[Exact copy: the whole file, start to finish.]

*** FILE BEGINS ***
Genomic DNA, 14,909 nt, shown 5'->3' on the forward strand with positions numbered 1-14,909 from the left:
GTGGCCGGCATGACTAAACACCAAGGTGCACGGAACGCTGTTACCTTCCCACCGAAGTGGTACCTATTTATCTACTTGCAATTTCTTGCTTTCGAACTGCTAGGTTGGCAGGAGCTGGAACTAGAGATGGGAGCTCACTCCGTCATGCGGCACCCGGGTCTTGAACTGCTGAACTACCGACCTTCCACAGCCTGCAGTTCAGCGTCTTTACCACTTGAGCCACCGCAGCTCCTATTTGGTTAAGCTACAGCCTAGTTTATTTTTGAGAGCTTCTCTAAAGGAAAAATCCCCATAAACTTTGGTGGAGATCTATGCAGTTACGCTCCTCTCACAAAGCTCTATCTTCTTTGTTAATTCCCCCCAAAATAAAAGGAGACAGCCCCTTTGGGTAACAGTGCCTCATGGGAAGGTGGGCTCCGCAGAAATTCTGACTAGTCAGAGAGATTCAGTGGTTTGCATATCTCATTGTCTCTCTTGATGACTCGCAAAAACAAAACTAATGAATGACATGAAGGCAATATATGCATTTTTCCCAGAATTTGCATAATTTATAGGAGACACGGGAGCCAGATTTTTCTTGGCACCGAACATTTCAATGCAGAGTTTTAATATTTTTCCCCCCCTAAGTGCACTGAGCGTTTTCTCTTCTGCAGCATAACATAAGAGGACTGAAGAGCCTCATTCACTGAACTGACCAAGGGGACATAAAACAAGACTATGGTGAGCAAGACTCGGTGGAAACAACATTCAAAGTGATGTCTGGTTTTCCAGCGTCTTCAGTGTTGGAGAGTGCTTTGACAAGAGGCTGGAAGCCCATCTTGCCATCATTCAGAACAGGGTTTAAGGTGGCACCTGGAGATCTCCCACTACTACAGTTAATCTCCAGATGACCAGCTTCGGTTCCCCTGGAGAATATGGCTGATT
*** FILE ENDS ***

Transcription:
Genomic DNA, 14,909 nt, shown 5'->3' on the forward strand with positions numbered 1-14,909 from the left:
GTGGCCGGCATGACTAAACACCAAGGTGCACGGAACGCTGTTACCTTCCCACCGAAGTGGTACCTATTTATCTACTTGCAATTTCTTGCTTTCGAACTGCTAGGTTGGCAGGAGCTGGAACTAGAGATGGGAGCTCACTCCGTCATGCGGCACCCGGGTCTTGAACTGCTGAACTACCGACCTTCCACAGCCTGCAGTTCAGCGTCTTTACCACTTGAGCCACCGCAGCTCCTATTTGGTTAAGCTACAGCCTAGTTTATTTTTGAGAGCTTCTCTAAAGGAAAAATCCCCATAAACTTTGGTGGAGATCTATGCAGTTACGCTCCTCTCACAAAGCTCTATCTTCTTTGTTAATTCCCCCCAAAATAAAAGGAGACAGCCCCTTTGGGTAACAGTGCCTCATGGGAAGGTGGGCTCCGCAGAAATTCTGACTAGTCAGAGAGATTCAGTGGTTTGCATATCTCATTGTCTCTCTTGATGACTCGCAAAAACAAAACTAATGAATGACATGAAGGCAATATATGCATTTTTCCCAGAATTTGCATAATTTATAGGAGACACGGGAGCCAGATTTTTCTTGGCACCGAACATTTCAATGCAGAGTTTTAATATTTTTCCCCCCCTAAGTGCACTGAGCGTTTTCTCTTCTGCAGCATAACATAAGAGGACTGAAGAGCCTCATTCACTGAACTGACCAAGGGGACATAAAACAAGACTATGGTGAGCAAGACTCGGTGGAAACAACATTCAAAGTGATGTCTGGTTTTCCAGCGTCTTCAGTGTTGGAGAGTGCTTTGACAAGAGGCTGGAAGCCCATCTTGCCATCATTCAGAACAGGGTTTAAGGTGGCACCTGGAGATCTCCCACTACTACAGTTAATCTCCAGATGACCAGCTTCGGTTCCCCTGGAGAATATGGCTGATT